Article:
Leading rabbi likens spread of anti-Semitism to a virus

science | Feb 22, 2013 | By Martin Barillas

On a recent visit to Israel, Lord Jonathan Sacks - the chief rabbi of the United Kingdom - told listeners that the return of anti-Semitism within living memory of the Holocaust is a serious problem. Speaking at Tel Hai College, Rabbi spoke on “The 21st Century Challenge for Jews and Israel." The leading challenge for Jews today, said the rabbi, is  anti-Semitism.

Rabbi Sacks said that seeing young Jews assaulted on European university campuses has been the "shock of my life." Calling anti-Semitism a set of "internally contradictory set of beliefs" rather than coherent doctrine, Rabbi Sacks likened anti-Semitism to a virus that "invades nations, bodies politics, in the way a biological virus attacks the human body."

Saying that anti-Semitism has returned to Europe, where most of the Holocaust took place during the mid-20th century, the rabbi said the epicenter is currently in the Mideast rather than Europe. The doctrines of anti-Semitism, he opined, are increasingly legitimized. Among the assaults on world Jewry, said Rabbi Sacks, is the currently unbalanced diplomatic assault on the tiny Jewish state.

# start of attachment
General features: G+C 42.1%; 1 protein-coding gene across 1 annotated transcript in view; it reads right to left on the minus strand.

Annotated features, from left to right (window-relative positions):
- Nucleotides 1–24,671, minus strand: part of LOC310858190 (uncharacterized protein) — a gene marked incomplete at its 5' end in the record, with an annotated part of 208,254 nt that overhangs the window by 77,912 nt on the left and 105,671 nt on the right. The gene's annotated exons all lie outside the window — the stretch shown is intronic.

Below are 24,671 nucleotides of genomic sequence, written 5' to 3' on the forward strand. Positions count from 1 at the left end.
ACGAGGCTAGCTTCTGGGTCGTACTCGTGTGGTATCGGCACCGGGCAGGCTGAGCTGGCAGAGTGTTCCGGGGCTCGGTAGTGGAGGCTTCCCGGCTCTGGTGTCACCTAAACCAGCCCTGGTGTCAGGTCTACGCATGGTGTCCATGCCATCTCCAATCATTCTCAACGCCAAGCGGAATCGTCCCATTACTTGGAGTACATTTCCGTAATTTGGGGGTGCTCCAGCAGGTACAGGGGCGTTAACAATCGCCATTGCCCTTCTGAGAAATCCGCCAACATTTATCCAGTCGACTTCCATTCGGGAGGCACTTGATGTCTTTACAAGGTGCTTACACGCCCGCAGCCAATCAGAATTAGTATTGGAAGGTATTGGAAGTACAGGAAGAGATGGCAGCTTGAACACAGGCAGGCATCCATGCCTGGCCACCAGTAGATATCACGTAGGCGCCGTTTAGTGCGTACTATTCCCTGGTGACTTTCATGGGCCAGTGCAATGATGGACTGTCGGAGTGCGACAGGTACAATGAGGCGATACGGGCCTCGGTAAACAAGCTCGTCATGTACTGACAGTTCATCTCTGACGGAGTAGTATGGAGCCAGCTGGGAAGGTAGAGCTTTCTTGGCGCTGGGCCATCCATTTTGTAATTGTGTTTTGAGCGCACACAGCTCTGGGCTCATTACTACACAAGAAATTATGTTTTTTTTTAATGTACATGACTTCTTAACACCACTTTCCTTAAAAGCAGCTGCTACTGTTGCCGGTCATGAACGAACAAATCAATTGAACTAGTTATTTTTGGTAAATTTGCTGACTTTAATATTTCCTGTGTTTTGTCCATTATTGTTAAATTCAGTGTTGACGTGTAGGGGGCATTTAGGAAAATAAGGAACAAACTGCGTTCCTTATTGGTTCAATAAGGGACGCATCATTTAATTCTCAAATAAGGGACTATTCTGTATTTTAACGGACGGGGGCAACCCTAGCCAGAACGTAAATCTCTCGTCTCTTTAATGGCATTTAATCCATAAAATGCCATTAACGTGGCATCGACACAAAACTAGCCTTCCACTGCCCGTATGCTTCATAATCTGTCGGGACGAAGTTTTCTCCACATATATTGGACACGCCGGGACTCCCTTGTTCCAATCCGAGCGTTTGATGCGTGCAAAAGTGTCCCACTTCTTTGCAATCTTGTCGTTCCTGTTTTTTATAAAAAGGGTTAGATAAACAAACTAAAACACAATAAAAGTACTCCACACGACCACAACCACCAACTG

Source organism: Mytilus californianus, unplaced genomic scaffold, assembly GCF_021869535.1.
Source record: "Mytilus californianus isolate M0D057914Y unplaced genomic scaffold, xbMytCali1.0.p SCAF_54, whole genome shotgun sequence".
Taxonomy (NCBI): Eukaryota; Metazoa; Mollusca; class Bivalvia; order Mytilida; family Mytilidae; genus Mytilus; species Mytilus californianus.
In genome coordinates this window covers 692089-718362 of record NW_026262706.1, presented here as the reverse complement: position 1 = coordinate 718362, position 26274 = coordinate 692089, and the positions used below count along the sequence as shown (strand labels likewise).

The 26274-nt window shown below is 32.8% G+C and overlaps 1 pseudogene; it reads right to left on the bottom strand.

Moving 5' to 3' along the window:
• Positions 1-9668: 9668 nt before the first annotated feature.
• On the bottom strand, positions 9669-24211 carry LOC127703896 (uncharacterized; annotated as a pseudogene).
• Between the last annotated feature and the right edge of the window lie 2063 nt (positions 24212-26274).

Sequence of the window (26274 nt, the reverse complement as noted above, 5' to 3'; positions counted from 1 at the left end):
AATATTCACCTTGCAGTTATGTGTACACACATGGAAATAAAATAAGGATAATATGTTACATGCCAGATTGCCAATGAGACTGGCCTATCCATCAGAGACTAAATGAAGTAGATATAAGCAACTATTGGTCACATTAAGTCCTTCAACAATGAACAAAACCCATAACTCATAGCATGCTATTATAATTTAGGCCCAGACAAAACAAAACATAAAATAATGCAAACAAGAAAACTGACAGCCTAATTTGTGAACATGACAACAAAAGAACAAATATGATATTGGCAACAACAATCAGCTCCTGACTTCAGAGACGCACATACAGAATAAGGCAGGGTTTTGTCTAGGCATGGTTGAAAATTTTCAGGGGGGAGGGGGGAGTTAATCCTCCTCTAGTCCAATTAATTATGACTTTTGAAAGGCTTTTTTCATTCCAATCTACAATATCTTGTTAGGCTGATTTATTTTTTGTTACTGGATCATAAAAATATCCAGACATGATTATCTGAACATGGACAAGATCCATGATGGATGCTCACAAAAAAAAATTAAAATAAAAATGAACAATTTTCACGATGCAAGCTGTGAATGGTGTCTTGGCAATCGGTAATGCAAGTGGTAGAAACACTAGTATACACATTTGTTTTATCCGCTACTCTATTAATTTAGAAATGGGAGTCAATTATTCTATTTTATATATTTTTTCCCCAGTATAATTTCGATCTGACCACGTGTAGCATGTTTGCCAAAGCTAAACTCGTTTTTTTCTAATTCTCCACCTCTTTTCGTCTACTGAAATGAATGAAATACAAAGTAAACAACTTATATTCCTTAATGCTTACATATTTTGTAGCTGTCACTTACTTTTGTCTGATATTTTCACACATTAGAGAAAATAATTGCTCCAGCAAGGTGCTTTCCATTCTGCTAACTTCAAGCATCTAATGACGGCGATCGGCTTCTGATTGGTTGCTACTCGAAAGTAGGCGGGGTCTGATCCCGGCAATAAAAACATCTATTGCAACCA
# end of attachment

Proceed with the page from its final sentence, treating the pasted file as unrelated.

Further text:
Rabbi Sacks is a member of the House of Lords in the British parliament and a leading figure in Jewish thought. He will leave his post as Chief Rabbi, to which he was elected by fellow rabbis, in September 2013. 


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